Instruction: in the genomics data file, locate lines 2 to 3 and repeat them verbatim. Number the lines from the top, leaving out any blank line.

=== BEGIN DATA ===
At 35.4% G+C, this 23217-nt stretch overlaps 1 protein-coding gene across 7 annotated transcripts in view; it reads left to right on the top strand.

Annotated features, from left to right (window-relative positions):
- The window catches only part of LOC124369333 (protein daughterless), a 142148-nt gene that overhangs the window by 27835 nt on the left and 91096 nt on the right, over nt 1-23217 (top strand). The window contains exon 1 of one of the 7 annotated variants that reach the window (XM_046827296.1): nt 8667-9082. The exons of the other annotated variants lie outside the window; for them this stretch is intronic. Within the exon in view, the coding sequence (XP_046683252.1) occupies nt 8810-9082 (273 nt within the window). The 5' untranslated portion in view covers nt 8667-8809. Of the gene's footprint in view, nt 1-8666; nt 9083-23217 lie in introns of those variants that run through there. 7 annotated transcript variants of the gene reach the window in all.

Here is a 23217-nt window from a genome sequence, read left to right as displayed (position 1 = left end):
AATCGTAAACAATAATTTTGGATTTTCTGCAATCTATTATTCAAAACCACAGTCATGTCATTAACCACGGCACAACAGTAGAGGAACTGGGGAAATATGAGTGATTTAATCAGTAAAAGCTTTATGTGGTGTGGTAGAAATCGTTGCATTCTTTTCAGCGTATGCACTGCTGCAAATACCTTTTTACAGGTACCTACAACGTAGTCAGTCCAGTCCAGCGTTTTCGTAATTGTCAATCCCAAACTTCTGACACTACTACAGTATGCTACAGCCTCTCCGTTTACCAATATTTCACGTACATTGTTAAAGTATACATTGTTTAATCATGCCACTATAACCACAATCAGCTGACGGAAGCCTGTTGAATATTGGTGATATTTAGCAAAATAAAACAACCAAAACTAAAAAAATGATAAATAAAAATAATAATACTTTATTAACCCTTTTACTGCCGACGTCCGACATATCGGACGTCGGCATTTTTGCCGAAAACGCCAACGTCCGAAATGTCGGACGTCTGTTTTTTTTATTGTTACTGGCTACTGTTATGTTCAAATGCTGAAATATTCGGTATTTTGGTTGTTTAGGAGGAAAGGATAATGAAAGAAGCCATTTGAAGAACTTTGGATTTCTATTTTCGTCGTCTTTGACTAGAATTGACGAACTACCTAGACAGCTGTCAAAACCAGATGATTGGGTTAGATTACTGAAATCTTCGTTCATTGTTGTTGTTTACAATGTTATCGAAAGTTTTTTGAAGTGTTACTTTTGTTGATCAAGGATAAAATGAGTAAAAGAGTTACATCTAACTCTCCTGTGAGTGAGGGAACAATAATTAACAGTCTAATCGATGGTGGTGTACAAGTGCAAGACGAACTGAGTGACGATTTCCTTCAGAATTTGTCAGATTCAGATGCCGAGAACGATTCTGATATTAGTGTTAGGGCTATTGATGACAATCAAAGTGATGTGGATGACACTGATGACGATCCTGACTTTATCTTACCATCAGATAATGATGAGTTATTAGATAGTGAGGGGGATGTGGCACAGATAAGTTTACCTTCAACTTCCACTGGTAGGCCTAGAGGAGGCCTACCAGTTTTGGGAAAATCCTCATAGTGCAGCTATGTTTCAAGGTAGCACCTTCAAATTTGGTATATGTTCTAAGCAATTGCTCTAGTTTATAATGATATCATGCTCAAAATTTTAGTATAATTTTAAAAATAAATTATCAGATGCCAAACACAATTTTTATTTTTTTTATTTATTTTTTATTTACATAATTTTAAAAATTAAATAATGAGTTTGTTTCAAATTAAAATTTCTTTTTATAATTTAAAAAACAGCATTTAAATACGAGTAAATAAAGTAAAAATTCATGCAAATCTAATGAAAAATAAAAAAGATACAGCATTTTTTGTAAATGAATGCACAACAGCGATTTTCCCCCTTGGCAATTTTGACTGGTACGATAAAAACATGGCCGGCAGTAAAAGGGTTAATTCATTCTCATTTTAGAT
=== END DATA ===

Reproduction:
Annotated features, from left to right (window-relative positions):
- The window catches only part of LOC124369333 (protein daughterless), a 142148-nt gene that overhangs the window by 27835 nt on the left and 91096 nt on the right, over nt 1-23217 (top strand). The window contains exon 1 of one of the 7 annotated variants that reach the window (XM_046827296.1): nt 8667-9082. The exons of the other annotated variants lie outside the window; for them this stretch is intronic. Within the exon in view, the coding sequence (XP_046683252.1) occupies nt 8810-9082 (273 nt within the window). The 5' untranslated portion in view covers nt 8667-8809. Of the gene's footprint in view, nt 1-8666; nt 9083-23217 lie in introns of those variants that run through there. 7 annotated transcript variants of the gene reach the window in all.